I have very fond memories of wandering around in video stores and looking at all the movies I would love to own that were prohibitively expensive at the time.
And being a big horror freak, VHS gave me my first look at the forbidden when I was too young to see R rated movies.
And indeed, one night I was at a friends house, he opened a video cabinet, and we spent much of the weekend, watching a bunch of horror films we were too young to be seeing, including Friday the 13th, When a Stranger Calls (still a big favorite), one of the gorier Halloween sequels, and more.
Soon, my parents couldn’t stop me from renting horror flicks by the score, and I became a card carrying horror nut for life.
As Uncle Bob Martin, the original editor of Fangoria magazine, says, “During the years that Fangoria became established and something of an institution, what really happened was the video age, and being R didn’t mean you couldn’t see a movie because you were 16 anymore. When video came in, that’s what opened it way up. It created a larger audience for Fangoria, because kids actually would be able to see the movies that we wrote about.”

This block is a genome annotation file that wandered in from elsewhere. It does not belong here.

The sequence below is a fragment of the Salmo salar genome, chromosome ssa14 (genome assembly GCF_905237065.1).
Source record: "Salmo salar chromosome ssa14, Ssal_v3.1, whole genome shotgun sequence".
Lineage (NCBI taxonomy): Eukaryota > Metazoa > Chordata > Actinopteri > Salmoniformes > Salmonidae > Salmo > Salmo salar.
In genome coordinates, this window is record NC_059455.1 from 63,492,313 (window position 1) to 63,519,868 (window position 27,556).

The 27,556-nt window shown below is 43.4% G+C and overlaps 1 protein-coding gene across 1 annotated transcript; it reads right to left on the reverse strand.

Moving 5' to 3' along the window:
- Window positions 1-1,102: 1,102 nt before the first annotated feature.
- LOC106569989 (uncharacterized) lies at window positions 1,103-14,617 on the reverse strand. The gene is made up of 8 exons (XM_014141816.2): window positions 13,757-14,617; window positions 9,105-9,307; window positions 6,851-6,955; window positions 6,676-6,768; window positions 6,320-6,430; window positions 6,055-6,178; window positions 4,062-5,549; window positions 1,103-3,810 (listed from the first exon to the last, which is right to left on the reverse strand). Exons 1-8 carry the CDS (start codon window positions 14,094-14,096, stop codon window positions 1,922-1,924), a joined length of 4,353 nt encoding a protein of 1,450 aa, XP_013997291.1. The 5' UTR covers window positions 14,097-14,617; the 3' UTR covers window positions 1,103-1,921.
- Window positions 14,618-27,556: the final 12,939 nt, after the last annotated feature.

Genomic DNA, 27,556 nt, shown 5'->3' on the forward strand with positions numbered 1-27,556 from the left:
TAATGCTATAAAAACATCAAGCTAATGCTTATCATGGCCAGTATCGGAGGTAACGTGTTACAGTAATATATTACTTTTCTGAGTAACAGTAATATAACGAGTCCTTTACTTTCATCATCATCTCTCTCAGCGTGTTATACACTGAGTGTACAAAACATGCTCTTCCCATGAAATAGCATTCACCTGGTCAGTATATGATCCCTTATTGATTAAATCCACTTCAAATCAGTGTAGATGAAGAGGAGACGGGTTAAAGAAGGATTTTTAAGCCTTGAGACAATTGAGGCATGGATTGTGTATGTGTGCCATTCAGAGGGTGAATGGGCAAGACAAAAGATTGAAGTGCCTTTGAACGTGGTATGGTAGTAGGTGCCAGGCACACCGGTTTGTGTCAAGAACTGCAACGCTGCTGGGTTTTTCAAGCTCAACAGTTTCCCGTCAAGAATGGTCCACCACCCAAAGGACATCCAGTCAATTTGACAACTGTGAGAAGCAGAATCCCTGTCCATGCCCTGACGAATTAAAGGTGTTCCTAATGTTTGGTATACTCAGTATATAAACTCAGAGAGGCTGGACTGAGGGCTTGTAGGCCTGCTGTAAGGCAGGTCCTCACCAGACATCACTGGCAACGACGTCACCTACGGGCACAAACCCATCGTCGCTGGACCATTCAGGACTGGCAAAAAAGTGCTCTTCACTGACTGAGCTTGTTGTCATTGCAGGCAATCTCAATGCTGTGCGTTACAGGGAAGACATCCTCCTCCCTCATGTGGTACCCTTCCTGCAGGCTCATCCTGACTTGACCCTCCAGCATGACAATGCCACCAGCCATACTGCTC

So the other week I’m at Frys, browsing through DVDs (while we still have them), and notice a very large box set in the horror section, but resembling more of an overstuffed lunchbox than the usual oblong box sets you can buy.
Looking through the New York Times, I finally figured out why. There’s an underground movement right now in horror to release movies on VHS again, and the box set I was checking out, for the movie Basement, had a VHS version of the movie inside. (The box set is available through Camp Motion Pictures).
Now I doubt this will bring VHS back from the dead, but you never know. Vinyl was phased out and declared dead decades ago, and now it’s back strong because the fans don’t like being told what format they have to use.
This could be the same with VHS among horror fans, and as I write this. And actually, as I write this article, I have a flick crankin’ my VCR in the background – the same VCR I’ve had for ten plus years that’s still in good shape.